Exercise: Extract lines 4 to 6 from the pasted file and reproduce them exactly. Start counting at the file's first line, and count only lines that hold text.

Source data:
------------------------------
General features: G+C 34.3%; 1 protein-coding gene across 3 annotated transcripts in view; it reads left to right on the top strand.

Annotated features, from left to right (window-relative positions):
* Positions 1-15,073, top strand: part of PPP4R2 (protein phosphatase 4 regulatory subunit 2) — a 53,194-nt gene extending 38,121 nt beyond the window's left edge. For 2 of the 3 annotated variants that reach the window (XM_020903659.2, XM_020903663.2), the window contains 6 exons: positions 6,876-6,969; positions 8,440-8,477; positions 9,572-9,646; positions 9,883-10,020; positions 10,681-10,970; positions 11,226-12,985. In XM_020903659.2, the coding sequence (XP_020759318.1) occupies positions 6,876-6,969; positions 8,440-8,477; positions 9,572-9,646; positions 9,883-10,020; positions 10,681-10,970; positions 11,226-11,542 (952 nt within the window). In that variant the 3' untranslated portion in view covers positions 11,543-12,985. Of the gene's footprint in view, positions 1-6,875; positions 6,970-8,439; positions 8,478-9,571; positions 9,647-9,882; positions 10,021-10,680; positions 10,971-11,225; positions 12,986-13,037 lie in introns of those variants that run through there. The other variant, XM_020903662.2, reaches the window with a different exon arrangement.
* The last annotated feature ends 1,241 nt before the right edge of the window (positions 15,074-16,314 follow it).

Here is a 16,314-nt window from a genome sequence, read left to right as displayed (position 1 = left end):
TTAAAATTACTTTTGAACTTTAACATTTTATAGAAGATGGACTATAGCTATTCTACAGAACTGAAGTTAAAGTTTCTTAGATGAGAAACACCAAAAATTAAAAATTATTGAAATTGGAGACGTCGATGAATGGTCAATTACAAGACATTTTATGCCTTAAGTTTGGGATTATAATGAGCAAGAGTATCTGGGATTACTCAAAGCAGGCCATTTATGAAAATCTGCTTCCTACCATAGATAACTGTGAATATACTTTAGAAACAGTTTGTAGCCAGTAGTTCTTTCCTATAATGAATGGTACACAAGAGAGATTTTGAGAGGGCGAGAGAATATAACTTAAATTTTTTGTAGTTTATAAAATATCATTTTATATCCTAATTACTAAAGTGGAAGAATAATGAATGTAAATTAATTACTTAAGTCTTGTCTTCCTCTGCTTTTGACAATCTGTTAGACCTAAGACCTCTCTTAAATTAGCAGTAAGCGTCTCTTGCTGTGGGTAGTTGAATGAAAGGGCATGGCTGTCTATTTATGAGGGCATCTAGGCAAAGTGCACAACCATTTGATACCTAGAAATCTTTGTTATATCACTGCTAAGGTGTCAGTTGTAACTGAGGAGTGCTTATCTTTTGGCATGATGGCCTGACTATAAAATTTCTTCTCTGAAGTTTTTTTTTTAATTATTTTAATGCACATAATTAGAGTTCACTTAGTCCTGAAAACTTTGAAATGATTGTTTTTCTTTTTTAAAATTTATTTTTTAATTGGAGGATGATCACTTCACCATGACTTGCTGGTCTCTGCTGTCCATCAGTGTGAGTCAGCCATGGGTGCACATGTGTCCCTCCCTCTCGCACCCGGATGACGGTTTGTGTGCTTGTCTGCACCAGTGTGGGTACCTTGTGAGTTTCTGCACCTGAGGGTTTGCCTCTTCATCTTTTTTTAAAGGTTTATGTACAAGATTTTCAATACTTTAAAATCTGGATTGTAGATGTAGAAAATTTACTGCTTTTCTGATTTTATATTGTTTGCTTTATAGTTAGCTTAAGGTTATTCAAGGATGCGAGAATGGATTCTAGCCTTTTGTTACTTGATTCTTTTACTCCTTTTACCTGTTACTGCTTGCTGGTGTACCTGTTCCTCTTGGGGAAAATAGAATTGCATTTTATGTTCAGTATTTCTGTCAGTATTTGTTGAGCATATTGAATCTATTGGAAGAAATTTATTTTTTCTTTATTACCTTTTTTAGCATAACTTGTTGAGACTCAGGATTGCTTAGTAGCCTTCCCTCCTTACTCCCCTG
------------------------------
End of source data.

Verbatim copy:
* The last annotated feature ends 1,241 nt before the right edge of the window (positions 15,074-16,314 follow it).

Here is a 16,314-nt window from a genome sequence, read left to right as displayed (position 1 = left end):
TTAAAATTACTTTTGAACTTTAACATTTTATAGAAGATGGACTATAGCTATTCTACAGAACTGAAGTTAAAGTTTCTTAGATGAGAAACACCAAAAATTAAAAATTATTGAAATTGGAGACGTCGATGAATGGTCAATTACAAGACATTTTATGCCTTAAGTTTGGGATTATAATGAGCAAGAGTATCTGGGATTACTCAAAGCAGGCCATTTATGAAAATCTGCTTCCTACCATAGATAACTGTGAATATACTTTAGAAACAGTTTGTAGCCAGTAGTTCTTTCCTATAATGAATGGTACACAAGAGAGATTTTGAGAGGGCGAGAGAATATAACTTAAATTTTTTGTAGTTTATAAAATATCATTTTATATCCTAATTACTAAAGTGGAAGAATAATGAATGTAAATTAATTACTTAAGTCTTGTCTTCCTCTGCTTTTGACAATCTGTTAGACCTAAGACCTCTCTTAAATTAGCAGTAAGCGTCTCTTGCTGTGGGTAGTTGAATGAAAGGGCATGGCTGTCTATTTATGAGGGCATCTAGGCAAAGTGCACAACCATTTGATACCTAGAAATCTTTGTTATATCACTGCTAAGGTGTCAGTTGTAACTGAGGAGTGCTTATCTTTTGGCATGATGGCCTGACTATAAAATTTCTTCTCTGAAGTTTTTTTTTTAATTATTTTAATGCACATAATTAGAGTTCACTTAGTCCTGAAAACTTTGAAATGATTGTTTTTCTTTTTTAAAATTTATTTTTTAATTGGAGGATGATCACTTCACCATGACTTGCTGGTCTCTGCTGTCCATCAGTGTGAGTCAGCCATGGGTGCACATGTGTCCCTCCCTCTCGCACCCGGATGACGGTTTGTGTGCTTGTCTGCACCAGTGTGGGTACCTTGTGAGTTTCTGCACCTGAGGGTTTGCCTCTTCATCTTTTTTTAAAGGTTTATGTACAAGATTTTCAATACTTTAAAATCTGGATTGTAGATGTAGAAAATTTACTGCTTTTCTGATTTTATATTGTTTGCTTTATAGTTAGCTTAAGGTTATTCAAGGATGCGAGAATGGATTCTAGCCTTTTGTTACTTGATTCTTTTACTCCTTTTACCTGTTACTGCTTGCTGGTGTACCTGTTCCTCTTGGGGAAAATAGAATTGCATTTTATGTTCAGTATTTCTGTCAGTATTTGTTGAGCATATTGAATCTATTGGAAGAAATTTATTTTTTCTTTATTACCTTTTTTAGCATAACTTGTTGAGACTCAGGATTGCTTAGTAGCCTTCCCTCCTTACTCCCCTG